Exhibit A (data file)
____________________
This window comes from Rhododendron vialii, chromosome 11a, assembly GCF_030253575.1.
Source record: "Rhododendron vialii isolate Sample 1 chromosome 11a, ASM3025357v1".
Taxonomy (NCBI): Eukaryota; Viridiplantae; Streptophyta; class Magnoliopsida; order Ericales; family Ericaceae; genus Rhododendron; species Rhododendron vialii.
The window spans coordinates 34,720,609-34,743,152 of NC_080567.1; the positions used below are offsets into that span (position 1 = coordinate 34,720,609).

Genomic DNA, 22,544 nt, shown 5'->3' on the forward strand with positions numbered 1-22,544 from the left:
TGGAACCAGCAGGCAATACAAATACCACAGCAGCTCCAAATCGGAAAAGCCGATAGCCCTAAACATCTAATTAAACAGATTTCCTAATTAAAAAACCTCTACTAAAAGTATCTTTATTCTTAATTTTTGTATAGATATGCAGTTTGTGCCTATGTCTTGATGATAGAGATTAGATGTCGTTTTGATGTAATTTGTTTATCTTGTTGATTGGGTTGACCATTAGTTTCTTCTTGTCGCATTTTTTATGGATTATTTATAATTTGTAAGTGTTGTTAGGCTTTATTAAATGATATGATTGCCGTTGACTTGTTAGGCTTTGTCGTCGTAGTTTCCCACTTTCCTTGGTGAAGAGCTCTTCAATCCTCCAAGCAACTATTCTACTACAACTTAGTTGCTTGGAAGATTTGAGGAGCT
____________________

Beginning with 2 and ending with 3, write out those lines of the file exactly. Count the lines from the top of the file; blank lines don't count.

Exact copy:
Source record: "Rhododendron vialii isolate Sample 1 chromosome 11a, ASM3025357v1".
Taxonomy (NCBI): Eukaryota; Viridiplantae; Streptophyta; class Magnoliopsida; order Ericales; family Ericaceae; genus Rhododendron; species Rhododendron vialii.